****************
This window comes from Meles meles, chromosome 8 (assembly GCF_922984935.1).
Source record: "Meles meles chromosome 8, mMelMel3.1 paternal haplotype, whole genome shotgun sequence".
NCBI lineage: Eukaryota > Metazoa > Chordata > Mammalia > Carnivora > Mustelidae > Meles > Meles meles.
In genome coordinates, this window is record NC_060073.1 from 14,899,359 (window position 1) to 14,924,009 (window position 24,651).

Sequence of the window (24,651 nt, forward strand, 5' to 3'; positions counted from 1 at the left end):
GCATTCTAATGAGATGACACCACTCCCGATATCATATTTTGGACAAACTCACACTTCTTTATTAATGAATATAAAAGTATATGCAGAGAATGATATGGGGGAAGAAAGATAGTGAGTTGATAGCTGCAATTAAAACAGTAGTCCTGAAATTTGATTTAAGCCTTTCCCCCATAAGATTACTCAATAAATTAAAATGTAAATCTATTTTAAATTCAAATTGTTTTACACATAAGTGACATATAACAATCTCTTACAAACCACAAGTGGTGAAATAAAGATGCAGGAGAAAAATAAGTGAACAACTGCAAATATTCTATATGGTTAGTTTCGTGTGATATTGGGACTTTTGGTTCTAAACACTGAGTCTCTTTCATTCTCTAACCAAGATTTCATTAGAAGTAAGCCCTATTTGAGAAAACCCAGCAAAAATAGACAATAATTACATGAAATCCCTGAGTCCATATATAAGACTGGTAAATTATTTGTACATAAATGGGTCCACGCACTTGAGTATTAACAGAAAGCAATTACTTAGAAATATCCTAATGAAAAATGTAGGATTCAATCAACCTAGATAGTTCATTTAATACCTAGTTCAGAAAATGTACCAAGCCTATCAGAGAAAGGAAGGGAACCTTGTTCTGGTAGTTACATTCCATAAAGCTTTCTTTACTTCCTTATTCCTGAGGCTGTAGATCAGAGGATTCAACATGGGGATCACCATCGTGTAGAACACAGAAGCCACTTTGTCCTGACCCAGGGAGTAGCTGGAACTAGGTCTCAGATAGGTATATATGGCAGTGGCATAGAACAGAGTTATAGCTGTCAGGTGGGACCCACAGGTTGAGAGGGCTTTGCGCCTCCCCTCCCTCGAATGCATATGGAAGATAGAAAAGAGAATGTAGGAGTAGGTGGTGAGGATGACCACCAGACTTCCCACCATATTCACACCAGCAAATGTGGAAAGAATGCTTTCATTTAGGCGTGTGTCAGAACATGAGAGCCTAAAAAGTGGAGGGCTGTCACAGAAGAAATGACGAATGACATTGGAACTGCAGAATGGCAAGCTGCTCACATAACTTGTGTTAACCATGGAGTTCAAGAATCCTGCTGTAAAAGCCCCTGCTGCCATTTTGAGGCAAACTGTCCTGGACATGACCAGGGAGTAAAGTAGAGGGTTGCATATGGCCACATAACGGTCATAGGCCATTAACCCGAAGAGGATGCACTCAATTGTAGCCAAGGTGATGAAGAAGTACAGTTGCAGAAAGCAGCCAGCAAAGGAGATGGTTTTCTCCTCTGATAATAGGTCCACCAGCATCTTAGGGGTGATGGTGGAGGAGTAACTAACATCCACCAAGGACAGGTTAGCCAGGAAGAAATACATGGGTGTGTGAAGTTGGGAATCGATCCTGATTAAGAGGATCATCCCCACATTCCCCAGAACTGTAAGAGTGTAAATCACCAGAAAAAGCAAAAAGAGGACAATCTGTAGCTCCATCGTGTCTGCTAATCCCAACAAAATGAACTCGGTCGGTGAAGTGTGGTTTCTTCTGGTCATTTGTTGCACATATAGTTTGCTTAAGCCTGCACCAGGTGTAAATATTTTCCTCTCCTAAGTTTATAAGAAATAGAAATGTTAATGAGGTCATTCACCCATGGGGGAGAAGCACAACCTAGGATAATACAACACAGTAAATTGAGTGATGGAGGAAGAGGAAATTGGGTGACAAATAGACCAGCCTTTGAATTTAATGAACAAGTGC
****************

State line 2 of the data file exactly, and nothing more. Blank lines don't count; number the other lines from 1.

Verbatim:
Source record: "Meles meles chromosome 8, mMelMel3.1 paternal haplotype, whole genome shotgun sequence".